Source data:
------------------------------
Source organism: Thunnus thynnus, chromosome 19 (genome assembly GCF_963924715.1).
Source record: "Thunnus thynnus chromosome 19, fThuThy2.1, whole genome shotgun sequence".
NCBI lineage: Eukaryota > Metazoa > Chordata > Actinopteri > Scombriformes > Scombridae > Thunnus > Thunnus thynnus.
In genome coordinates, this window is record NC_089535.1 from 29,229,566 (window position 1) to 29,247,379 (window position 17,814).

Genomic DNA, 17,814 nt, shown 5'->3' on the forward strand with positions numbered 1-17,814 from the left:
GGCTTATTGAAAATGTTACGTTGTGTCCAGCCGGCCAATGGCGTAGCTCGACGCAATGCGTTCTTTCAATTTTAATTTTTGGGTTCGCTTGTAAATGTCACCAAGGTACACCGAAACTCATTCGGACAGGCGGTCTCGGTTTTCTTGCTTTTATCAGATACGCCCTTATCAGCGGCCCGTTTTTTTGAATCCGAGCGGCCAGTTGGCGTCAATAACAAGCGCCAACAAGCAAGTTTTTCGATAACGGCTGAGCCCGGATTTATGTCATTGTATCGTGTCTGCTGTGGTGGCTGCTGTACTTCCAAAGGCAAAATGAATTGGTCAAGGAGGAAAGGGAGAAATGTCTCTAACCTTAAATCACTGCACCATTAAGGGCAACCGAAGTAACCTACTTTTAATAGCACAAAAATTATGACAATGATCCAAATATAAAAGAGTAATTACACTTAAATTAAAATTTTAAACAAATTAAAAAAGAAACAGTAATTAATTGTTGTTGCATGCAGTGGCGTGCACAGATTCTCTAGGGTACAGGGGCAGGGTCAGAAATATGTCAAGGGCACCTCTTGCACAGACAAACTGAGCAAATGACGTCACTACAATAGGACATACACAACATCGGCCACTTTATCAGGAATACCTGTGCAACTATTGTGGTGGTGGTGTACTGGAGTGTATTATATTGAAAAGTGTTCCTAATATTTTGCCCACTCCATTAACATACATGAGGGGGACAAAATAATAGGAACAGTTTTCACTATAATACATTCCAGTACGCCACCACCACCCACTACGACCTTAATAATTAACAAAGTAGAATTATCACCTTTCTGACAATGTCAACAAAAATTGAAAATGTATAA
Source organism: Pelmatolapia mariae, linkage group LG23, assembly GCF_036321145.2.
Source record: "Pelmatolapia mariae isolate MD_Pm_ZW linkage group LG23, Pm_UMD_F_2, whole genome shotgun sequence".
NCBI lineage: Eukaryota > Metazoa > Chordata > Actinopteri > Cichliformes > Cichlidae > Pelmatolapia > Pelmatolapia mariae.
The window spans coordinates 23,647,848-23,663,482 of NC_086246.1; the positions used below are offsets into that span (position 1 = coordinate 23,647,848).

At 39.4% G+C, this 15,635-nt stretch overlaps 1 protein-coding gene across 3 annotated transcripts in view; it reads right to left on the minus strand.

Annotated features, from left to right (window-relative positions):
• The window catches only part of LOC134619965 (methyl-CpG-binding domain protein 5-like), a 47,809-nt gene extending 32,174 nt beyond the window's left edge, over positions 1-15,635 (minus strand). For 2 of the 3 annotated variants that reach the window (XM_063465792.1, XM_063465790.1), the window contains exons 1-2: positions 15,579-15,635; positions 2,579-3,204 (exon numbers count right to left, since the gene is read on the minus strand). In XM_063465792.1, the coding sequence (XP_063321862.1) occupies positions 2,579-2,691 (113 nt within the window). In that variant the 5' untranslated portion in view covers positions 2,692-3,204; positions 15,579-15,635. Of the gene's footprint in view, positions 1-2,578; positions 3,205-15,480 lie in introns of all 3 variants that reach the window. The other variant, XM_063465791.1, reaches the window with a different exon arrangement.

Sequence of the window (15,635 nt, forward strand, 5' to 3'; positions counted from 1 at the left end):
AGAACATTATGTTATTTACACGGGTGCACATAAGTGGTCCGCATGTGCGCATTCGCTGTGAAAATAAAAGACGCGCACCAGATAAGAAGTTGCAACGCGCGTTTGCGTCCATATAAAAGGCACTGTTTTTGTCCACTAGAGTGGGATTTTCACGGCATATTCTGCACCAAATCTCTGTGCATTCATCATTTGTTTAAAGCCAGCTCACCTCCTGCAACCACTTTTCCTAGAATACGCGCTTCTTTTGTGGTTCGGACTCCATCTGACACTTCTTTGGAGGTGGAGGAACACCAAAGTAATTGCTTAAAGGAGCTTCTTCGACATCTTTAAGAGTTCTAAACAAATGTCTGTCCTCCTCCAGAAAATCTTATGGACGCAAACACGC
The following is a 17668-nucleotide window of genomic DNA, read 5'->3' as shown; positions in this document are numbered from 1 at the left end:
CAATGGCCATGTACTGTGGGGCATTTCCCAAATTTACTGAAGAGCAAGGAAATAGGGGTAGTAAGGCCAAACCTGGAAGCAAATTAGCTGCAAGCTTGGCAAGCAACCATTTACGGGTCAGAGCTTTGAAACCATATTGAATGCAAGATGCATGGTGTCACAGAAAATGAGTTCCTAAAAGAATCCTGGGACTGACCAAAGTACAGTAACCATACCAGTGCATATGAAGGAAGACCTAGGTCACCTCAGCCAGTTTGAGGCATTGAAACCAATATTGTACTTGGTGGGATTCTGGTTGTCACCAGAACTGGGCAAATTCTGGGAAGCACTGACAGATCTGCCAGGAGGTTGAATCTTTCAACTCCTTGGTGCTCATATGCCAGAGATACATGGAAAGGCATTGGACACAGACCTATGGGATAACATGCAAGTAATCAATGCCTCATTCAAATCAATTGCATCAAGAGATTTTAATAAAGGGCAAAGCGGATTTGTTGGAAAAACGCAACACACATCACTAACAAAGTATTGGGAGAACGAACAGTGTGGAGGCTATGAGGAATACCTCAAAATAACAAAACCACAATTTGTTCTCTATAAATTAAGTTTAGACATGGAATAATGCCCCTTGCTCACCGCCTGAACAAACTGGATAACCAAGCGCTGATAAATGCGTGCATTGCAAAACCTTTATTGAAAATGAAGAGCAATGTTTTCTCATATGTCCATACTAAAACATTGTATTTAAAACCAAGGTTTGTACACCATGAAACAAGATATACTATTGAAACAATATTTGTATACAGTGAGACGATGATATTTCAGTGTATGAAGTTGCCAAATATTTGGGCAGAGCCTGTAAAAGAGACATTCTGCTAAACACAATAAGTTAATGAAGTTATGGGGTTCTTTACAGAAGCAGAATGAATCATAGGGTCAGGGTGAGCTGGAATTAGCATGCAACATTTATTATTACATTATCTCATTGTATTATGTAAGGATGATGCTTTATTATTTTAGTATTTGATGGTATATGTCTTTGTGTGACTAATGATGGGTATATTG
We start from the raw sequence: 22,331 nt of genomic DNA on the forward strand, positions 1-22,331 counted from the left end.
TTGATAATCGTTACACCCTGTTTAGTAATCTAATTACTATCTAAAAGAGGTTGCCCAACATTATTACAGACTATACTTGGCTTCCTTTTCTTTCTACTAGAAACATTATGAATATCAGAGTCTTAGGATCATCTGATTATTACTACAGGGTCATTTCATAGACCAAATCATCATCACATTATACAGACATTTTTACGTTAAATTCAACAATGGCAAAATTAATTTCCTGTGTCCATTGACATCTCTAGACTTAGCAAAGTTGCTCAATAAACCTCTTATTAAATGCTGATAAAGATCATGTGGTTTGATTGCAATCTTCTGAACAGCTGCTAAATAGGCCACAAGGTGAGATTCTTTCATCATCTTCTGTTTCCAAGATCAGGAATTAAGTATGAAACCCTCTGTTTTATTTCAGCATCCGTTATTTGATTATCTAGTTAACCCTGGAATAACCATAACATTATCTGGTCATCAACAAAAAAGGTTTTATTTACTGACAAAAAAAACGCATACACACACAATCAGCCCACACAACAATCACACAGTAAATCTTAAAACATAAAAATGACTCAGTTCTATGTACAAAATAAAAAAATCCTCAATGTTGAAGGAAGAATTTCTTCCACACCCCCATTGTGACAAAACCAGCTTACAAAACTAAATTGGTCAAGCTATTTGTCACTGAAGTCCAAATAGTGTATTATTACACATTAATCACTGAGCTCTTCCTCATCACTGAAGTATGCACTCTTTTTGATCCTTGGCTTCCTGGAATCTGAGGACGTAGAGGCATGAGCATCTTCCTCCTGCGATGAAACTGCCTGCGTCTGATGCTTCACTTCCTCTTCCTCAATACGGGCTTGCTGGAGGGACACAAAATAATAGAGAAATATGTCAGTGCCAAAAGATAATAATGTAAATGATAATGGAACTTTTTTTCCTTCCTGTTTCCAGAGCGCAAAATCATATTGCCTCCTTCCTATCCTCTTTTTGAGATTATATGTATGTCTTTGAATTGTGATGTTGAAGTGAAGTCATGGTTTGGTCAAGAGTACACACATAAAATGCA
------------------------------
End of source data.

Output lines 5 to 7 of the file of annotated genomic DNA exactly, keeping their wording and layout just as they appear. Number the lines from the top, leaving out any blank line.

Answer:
Genomic DNA, 17,814 nt, shown 5'->3' on the forward strand with positions numbered 1-17,814 from the left:
GGCTTATTGAAAATGTTACGTTGTGTCCAGCCGGCCAATGGCGTAGCTCGACGCAATGCGTTCTTTCAATTTTAATTTTTGGGTTCGCTTGTAAATGTCACCAAGGTACACCGAAACTCATTCGGACAGGCGGTCTCGGTTTTCTTGCTTTTATCAGATACGCCCTTATCAGCGGCCCGTTTTTTTGAATCCGAGCGGCCAGTTGGCGTCAATAACAAGCGCCAACAAGCAAGTTTTTCGATAACGGCTGAGCCCGGATTTATGTCATTGTATCGTGTCTGCTGTGGTGGCTGCTGTACTTCCAAAGGCAAAATGAATTGGTCAAGGAGGAAAGGGAGAAATGTCTCTAACCTTAAATCACTGCACCATTAAGGGCAACCGAAGTAACCTACTTTTAATAGCACAAAAATTATGACAATGATCCAAATATAAAAGAGTAATTACACTTAAATTAAAATTTTAAACAAATTAAAAAAGAAACAGTAATTAATTGTTGTTGCATGCAGTGGCGTGCACAGATTCTCTAGGGTACAGGGGCAGGGTCAGAAATATGTCAAGGGCACCTCTTGCACAGACAAACTGAGCAAATGACGTCACTACAATAGGACATACACAACATCGGCCACTTTATCAGGAATACCTGTGCAACTATTGTGGTGGTGGTGTACTGGAGTGTATTATATTGAAAAGTGTTCCTAATATTTTGCCCACTCCATTAACATACATGAGGGGGACAAAATAATAGGAACAGTTTTCACTATAATACATTCCAGTACGCCACCACCACCCACTACGACCTTAATAATTAACAAAGTAGAATTATCACCTTTCTGACAATGTCAACAAAAATTGAAAATGTATAA
Source organism: Pelmatolapia mariae, linkage group LG23, assembly GCF_036321145.2.